Wednesday, September 23, 2009

We got the meat!!

Cow meat that is.

We got 26 pounds of organ meats and meat bones (bones for making beef stock), and 29 pounds of other cuts. It is all grass-fed and local (well, pretty local, it’s from Marin County, 2 hours north of Santa Cruz). Good thing we have two freezers. My family is awesome, thank you Linda for organizing this! Thank you for all the organ meats and bones! Boy we have a lot of eating to do.

Yum, grass-fed Nourishment!


1-Organ meats! 

2- Mom with the meat. 

3-That is a deer head that Toby is holding. My cousin shot it; my mom wants the brains and fur to use for her tanning adventures; and Toby and I just wanted to check it out. Notice the tongue.  !


Talk about some serious Adventures in Nourishment

Adventures in Nourishment continue! 

Yesterday I bottled MY FIRST SUCCESSFUL BATCH OF KOMBUCHA! It sure took a few tries… mold killed my first few mamas, and I waited forever for a new mother (Thank you Mariko!!) But it worked, and it is SO delicious and so nourishing! (When I say “mama” I am actually referring to the mushroom used to make kombucha, which is actually not a mushroom but a symbiotic colony of yeast and bacteria).

Kombucha is a fermented tea that is excellent for digestion (because of the acetic and lactic acid it contains), and for detoxification (because of the glucuronic acid it contains). It boosts the immune system and even protects against cancer and other degenerative diseases. Talk about some amazing stuff! And the best part about it is that kombucha tastes like soda from the Gods! which is pretty amazing, because I don’t even like soda.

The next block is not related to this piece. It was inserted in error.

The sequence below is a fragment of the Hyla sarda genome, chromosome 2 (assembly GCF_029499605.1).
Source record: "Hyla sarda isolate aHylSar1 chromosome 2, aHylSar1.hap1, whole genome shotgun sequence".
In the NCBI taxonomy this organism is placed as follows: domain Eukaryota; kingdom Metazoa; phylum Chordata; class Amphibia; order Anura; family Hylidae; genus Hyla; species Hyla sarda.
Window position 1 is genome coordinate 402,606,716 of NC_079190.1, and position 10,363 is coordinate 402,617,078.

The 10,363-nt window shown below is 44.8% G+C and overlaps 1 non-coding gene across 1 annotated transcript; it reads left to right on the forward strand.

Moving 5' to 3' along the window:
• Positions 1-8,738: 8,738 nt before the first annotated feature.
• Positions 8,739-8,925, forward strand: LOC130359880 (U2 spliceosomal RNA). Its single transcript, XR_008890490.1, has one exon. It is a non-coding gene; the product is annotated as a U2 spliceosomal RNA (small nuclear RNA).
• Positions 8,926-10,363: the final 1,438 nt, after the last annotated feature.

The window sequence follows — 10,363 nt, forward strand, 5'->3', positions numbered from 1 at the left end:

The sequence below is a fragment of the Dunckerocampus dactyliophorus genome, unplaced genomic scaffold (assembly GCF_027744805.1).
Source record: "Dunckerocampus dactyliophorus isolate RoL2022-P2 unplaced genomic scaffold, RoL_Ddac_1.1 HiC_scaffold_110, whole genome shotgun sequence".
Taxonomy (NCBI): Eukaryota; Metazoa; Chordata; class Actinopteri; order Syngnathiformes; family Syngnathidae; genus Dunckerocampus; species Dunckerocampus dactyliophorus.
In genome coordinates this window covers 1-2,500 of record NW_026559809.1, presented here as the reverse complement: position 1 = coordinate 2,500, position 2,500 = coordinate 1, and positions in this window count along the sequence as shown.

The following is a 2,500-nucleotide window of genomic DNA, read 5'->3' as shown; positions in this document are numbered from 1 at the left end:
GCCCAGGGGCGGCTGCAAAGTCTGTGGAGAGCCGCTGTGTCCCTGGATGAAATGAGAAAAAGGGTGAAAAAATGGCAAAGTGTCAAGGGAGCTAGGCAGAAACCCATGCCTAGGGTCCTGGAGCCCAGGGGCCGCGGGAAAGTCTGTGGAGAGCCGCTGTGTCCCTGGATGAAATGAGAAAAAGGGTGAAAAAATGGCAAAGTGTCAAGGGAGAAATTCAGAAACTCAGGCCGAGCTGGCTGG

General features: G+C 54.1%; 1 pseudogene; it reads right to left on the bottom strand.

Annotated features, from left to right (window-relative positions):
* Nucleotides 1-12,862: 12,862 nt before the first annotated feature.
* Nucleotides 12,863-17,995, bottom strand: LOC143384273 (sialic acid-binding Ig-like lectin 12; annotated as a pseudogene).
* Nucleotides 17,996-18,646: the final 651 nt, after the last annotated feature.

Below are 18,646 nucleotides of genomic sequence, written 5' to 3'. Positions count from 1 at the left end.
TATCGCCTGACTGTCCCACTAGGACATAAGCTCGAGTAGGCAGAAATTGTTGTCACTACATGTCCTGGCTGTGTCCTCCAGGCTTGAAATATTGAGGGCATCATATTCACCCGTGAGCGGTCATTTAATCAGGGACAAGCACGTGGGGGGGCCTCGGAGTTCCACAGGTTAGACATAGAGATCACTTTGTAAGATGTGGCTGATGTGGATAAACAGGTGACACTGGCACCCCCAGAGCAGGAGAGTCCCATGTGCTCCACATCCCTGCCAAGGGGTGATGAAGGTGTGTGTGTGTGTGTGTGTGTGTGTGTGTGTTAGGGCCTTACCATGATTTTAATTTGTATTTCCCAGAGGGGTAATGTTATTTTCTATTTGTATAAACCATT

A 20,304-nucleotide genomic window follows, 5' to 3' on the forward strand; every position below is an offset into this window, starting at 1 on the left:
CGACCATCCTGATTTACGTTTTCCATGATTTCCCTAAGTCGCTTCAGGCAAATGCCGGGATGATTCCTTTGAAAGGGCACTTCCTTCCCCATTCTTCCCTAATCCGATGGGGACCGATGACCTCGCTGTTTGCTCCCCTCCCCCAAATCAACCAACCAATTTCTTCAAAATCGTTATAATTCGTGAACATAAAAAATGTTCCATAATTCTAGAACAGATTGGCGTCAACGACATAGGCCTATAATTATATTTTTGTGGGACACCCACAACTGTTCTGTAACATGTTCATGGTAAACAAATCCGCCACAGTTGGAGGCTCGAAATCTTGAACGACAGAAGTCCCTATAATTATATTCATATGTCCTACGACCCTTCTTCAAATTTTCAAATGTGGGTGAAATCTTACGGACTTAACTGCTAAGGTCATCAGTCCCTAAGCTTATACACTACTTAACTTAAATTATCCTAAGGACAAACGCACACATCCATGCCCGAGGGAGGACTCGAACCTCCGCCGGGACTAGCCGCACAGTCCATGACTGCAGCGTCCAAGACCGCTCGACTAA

Kombucha is super easy to make. If you are interested, Google it! There are a lot of sites online with directions. The tricky part is finding the mushroom, but you can usually ask around and find one, or order one online. Good luck!


So, the Adventures continue… Yesterday I made pesto with the last of the basil from the garden. What a treat to have frozen for winter.


Speaking of winter, Toby finished putting in the natural gas stove in our house. A winter with heat will be such a new thing for us…Notice the rock hearth… we used rocks/ shells from all over: Chile, Alaska, Mariposa, Washington and Santa Cruz.  But don’t worry, there are no rocks from Hawaii, that’s bad luck!


The apple tree in our backyard has left us with a bounty of apples… So today I made Apple Butter. It is kind of like applesauce, but I used whey in it, and I am letting it ferment on the counter for two days before transferring it to the refrigerator. Yum!! This is all it consists of: 4 cups cooked apples, 1 tablespoon sea salt, 1/4 cup whey, and 1/4 cup raw honey, and cinnamon. (Blended together and then left out of the fridge for 2 days).


I also made an Apple-Rhubarb Pie! I used my mom’s recipe this time, which has more sugar and butter in it than the recipe I usually use (from Nourishing Traditions). Toby LOVES it when I make pies with more sugar/butter. I do, too.


Tonight my parents are coming over for dinner. I am making a very special Japanese dish called Sukiyaki. I learned how to make last weekend when we were up in San Francisco visiting Kanoa and Mariko. On Saturday Mariko made us Sukiyaki (which her grandmother taught her how to make). It blew our boots off because it was so amazing tasting. Sukiyaki consists of either chicken/ tofu or thinly sliced beef. It is cooked slowly in a sauce of shoyu, sugar, and sake, and alongside yam noodles, napa cabbage and grilled onion. It is served over rice, with a raw egg in between the rice and stew. Mariko took me to Japan Town in S.F., so I have all the authentic ingredients to make it.


Talk about some serious Adventures in Nourishment.